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Toni-Ann DiSantis


Being healthier doesn't have to mean revamping your entire routine. Sometimes, all it takes are a few simple changes. It’s all about the small moves you make that reap huge health benefits down the road. Remember, these tips are starting places. Don’t jump into them all at once. If some of these tips don’t work for you, move on and try something that does.   Little changes can bring big results.  

1. Say good morning with lemon water

Lemon water is easy to prepare and has a couple of health benefits. It’s as simple as waking up and squeezing some lemon into a tall glass of water. The mixture helps improve your immunity because of the vitamin C and encourages digestion. Many people feel tired because they are dehydrated, so this is an easy way to make you drink more water. But remember, lemon has citric acid, which can erode tooth enamel. Try drinking lemon water with a straw and rinse your mouth afterwards to avoid the citric acid effects.

2. Do a refrigerator makeover

When you’re hungry, you’re more likely to grab a quick and easy snack, which often isn’t the healthiest. Try putting the healthier foods front and center in your fridge, keeping the indulgent foods out of sight, and doing some prep work. The technical term for this is “choice architecture.” Instead of keeping the fresh fruits and veggies in the crisper, put them in clear containers at eye-level — those will grab your attention when you open the door. It’s also helpful to do a weekly inventory check. Throw out those takeout containers, because they may fuel your eating habits.

3. Try 'deskercises'

Avoid being a couch potato! Or rather, a work potato. There are waves of research that report having a more sedentary lifestyle puts you at increased risk of negative health effects compared to living a more active routine. Just because you’re spending 9 to 5 at the office doesn’t mean sabotaging your health. Get moving, no matter how briefly. Also, stop stress and channel your mood with these simple “deskercises:”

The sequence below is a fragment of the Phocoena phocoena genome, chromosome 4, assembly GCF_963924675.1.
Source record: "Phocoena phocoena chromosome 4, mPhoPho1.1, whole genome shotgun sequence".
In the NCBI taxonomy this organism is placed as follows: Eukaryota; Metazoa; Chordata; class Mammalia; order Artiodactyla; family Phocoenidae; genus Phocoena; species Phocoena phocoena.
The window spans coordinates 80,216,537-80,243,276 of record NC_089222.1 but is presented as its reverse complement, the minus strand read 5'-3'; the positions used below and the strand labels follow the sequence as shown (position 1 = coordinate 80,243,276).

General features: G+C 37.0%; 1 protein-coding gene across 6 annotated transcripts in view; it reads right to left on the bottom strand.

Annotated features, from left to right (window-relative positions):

Chair squats: To work out those glutes, stand about 6 inches in front of your chair and lower yourself down until your butt hits the edge, then pop back up. Repeat.

Book press: To tone those triceps, grab the heaviest book you can find around the office. With your elbows overhead, hold the book behind your head. Slowly lower the book down by your neck and then extend your arms up. Remember to keep elbows close to your ears. Repeat.

4. Boost brain power with chocolate

Sounds too good to be true, right? Research shows you can increase your alertness by eating dark chocolate. That’s thanks to flavanols, which are key components in dark chocolates. They work in dilating blood vessels, which allows more oxygen and blood to reach important parts of the brain. You also feel happier and more content. Flavanols are also found naturally in tea leaves and in certain fruits and vegetables, but the amounts vary.

5. Treat yourself with a massage

Let go of  stress and treat yourself. The healing touch actually has some scientific backing. According to Mayo Clinic, studies of the benefits of massage demonstrate it’s an effective treatment for reducing stress, pain and muscle tension. Massage is generally considered part of complementary and alternative medicine. It’s even used in physical therapy.  Massages reduce headaches and other pains since we carry a lot of stress in our neck and shoulders. They don’t need to last an hour to reap the benefits — 10-15 minutes works well. But they are not for everyone; if it feels painful or uncomfortable steer clear.

6. Buddy up

Find a health or fitness buddy, a friend, colleague or spouse who holds you accountable to agreed workouts and meals. You see this system in weight loss programs all the time where you build a sense of community. You and your health buddy can motivate each other while staying on track to a healthier lifestyle. Sharing your goals with others makes you want to achieve them.  This encourages people and breaks up the boredom. Making it a social event hopefully motivates people to keep doing more of it. This encourages people and breaks up the boredom. Making it a social event hopefully motivates people to keep doing more of it.